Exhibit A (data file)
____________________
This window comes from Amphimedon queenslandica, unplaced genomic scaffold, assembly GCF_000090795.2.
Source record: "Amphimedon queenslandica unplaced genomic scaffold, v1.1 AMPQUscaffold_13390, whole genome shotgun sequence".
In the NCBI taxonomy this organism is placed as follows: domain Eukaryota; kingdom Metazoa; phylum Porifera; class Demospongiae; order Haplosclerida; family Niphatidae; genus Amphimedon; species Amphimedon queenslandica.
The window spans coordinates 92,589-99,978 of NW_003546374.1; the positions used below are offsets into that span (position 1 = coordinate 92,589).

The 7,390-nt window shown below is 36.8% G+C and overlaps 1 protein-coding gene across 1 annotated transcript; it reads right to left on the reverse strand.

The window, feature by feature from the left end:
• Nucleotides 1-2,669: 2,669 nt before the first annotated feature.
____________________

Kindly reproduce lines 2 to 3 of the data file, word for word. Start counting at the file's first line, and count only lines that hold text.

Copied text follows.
Source record: "Amphimedon queenslandica unplaced genomic scaffold, v1.1 AMPQUscaffold_13390, whole genome shotgun sequence".
In the NCBI taxonomy this organism is placed as follows: domain Eukaryota; kingdom Metazoa; phylum Porifera; class Demospongiae; order Haplosclerida; family Niphatidae; genus Amphimedon; species Amphimedon queenslandica.